Confessions of a Comic Book Guy is a weekly column by Steve Bennett of Super-Fly Comics and Games in Yellow Springs, Ohio. This week, Bennett looks at the announcement of writer Brian Michael Bendis working on Superman titles and shares his excitement at the Shazam! movie getting under way.Multitude of Brian Michael Bendis Titles Revealed By DC”) is likewise a big deal. The fact he’ll be writing a new weekly Man of Steel mini-series and a new Superman #1, it’s hard to imagine that those titles won’t be good for a lot of retailers bottom lines.
But having Bendis writing Superman and Action Comics also came as something of a relief to me because it’s exactly where he's needed most. Not that there's anything particularly wrong with the current Superman comics or people who working on them, but "nothing wrong" isn’t really a ringing endorsement. And as someone who loves the character, I want to look forward to reading the latest issue of Superman the way I look forward to the new Batman. Right now, that just isn't the case.
Whether it's fair or not, the current consensus on Superman is that he’s the character everyone knows but nobody cares about. Since 1986, when the first Man of Steel mini-series by John Byrne came out, DC has tried to make readers care. After that I couldn’t count how many attention-grabbing stunts, endlessly continued epics and temporary tweaks the character has had to endure over the years. Superman has been married, murdered and (worst yet) mulleted, and as much as I hate to admit it, some of these things have actually gotten people’s attention. But it hasn’t kept it, not in the long run.
Now, I could be wrong, I often am, but I think the reason Batman is more popular than Superman isn’t that Superman is "dull," old-fashioned, or too powerful to relate to. Nor is Batman so popular because of all his cool stuff; the car, the cave, all the cool villains. It's because he's an idea; he's the man in the dark who can't be stopped and could be you. The idea behind Superman, according to writer Grant Morrison (who calls it "our greatest idea as a species") is “Somewhere, in our darkest night, we made up the story of a man who will never let us down.”
DC needs to own that idea, honor it, and at long last stop trying to make Superman like all of the other superheroes, when really, they’re just pale reflections of him. He needs a creator who can make that idea catch fire in readers minds, and Brian Bendis could be that writer. I hope he has a run on Superman and Action Comics that's at least the equal to his run on Ultimate Spider-Man. I believe he could do it, if, for once, DC can just stay the hell out their own way. By which I mean, none of the kind of micromanaging or editorial interference which have stymied far too many other writers. Bendis has the job, now all you have to do is let him do it.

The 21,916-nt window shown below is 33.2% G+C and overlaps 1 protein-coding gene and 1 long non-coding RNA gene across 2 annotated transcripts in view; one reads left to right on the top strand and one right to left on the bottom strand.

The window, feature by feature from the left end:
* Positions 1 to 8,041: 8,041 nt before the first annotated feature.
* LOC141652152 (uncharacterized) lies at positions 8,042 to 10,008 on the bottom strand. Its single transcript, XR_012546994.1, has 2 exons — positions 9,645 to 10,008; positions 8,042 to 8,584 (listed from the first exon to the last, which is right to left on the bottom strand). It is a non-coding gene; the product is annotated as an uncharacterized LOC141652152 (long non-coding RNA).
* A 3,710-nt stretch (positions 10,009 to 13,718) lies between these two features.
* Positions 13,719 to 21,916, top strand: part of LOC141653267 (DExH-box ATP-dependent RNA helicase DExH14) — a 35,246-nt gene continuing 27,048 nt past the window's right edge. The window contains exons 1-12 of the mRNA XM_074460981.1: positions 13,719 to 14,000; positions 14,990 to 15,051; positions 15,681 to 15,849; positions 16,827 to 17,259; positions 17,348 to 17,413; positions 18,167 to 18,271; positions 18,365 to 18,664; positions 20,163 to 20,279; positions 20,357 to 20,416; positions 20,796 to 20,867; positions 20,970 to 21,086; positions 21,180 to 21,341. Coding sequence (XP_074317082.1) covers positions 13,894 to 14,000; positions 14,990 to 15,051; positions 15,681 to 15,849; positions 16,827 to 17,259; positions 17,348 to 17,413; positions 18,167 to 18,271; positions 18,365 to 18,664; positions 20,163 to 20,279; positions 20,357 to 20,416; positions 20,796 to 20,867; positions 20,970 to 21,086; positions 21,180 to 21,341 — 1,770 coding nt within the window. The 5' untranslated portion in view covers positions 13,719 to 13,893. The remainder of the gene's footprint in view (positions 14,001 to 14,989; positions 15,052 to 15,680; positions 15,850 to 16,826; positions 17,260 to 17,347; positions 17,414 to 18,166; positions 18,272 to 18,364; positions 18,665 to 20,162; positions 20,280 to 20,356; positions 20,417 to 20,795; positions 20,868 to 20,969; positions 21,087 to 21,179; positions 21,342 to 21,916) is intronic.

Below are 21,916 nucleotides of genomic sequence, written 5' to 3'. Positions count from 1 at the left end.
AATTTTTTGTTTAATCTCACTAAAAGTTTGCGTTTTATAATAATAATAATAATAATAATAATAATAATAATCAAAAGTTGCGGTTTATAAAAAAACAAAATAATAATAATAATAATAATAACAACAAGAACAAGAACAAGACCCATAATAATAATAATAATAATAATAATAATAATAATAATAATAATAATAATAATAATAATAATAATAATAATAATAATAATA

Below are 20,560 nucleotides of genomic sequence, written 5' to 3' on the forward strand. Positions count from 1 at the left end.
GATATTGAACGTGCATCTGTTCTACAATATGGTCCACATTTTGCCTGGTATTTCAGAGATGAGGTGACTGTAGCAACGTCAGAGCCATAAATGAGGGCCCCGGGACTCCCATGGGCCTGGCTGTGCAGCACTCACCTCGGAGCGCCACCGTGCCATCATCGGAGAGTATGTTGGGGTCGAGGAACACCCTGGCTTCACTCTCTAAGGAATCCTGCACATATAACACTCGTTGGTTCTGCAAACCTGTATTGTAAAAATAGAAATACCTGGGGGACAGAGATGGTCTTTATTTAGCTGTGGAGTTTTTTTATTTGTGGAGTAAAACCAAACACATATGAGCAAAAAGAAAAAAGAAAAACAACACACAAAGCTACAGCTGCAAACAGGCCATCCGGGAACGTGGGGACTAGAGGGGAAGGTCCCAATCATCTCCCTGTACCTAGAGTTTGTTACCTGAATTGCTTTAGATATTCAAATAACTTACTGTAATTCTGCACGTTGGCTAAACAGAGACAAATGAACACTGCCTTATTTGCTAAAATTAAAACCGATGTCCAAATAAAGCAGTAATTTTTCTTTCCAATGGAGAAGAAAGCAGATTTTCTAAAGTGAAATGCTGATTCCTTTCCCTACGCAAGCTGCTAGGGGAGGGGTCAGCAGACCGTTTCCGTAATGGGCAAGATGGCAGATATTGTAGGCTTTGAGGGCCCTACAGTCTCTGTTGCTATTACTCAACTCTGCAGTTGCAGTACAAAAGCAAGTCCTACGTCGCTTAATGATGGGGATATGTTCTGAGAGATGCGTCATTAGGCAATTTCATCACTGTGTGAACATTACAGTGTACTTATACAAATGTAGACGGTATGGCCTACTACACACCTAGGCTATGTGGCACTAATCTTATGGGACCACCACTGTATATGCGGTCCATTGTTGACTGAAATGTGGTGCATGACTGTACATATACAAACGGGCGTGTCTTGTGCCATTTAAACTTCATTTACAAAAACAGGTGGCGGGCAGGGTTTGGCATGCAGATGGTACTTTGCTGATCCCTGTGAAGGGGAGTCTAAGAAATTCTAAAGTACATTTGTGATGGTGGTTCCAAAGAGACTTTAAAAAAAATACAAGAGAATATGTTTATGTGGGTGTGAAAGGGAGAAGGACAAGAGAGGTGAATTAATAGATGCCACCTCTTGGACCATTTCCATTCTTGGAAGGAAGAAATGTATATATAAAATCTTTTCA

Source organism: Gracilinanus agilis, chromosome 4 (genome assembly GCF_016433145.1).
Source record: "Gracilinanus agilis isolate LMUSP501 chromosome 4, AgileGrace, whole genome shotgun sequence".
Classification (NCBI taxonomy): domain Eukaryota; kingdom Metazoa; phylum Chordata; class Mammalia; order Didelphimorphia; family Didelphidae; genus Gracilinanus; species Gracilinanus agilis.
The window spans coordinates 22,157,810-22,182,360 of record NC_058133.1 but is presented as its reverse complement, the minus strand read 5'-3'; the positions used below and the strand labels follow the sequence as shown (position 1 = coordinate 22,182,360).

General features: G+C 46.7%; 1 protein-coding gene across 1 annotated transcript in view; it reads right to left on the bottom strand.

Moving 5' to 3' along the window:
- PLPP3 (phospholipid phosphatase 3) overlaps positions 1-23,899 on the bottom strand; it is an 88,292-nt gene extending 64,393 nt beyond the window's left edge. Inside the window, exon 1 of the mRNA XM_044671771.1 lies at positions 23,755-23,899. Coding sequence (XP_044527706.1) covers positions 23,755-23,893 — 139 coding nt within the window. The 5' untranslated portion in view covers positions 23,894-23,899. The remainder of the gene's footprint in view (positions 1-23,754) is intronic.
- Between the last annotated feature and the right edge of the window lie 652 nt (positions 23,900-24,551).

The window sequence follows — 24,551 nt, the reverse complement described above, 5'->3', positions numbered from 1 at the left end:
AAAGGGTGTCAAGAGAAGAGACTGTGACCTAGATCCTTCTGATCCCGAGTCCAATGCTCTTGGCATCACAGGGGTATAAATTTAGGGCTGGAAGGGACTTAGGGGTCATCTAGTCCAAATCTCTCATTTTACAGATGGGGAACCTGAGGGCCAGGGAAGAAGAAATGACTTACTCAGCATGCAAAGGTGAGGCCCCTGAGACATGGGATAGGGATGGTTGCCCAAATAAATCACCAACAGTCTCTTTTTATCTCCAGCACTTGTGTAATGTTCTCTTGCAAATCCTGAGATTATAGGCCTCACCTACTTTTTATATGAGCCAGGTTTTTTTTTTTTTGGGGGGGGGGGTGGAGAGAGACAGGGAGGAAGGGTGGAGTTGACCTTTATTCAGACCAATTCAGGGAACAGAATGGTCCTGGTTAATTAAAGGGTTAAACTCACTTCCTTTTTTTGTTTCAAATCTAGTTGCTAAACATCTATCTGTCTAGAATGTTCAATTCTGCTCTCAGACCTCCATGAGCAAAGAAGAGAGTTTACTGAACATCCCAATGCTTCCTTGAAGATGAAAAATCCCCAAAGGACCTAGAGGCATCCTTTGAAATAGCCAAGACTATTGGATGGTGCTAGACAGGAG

I’ve long been an advocate for marketing comics to younger readers, particularly female ones, and over the years Marvel and DC have made several attempts to do just that, but with only limited results. However, I have high hopes for DC’s latest, which is creating two new imprints aimed at that market (see “DC Zoom and DC Ink”), Zoom being intended for middle schoolers and Ink the imprint intended for young adults. Since that was announced DC has also released a list of their first offerings (see “DC Shares More Offerings for DC Zoom and DC Ink”).
There are a lot of titles of interest there, but naturally, the one I’m looking forward to most is Superman Smashes the Klan by Gene Yang. No plot details were given, but from the title, I’ll assume it has something to do with the 1947 Superman radio show serial “Clan of the Fiery Cross” where Superman deals with a Klan-like hate organization. I’ve talked about that before, at least the movie adaptation (see “Confessions of a Comic Book Guy - What a Little Politeness Can Accomplish”). It’s entirely possible the comic will just tell the story of how the program was made, but I’m hoping we’ll actually get to see Superman beating the crap out of some Klansmen.'Shazam!' Plot Released.”) It's way too far in the future for me to even think about whether it’ll be good or not. On the other hand, I was absolutely knocked out by the beautiful uncredited artwork which accompanied the piece. I’m just going to go ahead and assume that it’s the work of Evan “Doc” Shaner and hope someone at DC sees it we'll be soon be seeing a Shazam! graphic novel from DC Zoom.
The opinions expressed in this column are solely those of the writer, and do not necessarily reflect the views of the editorial staff of ICv2.com.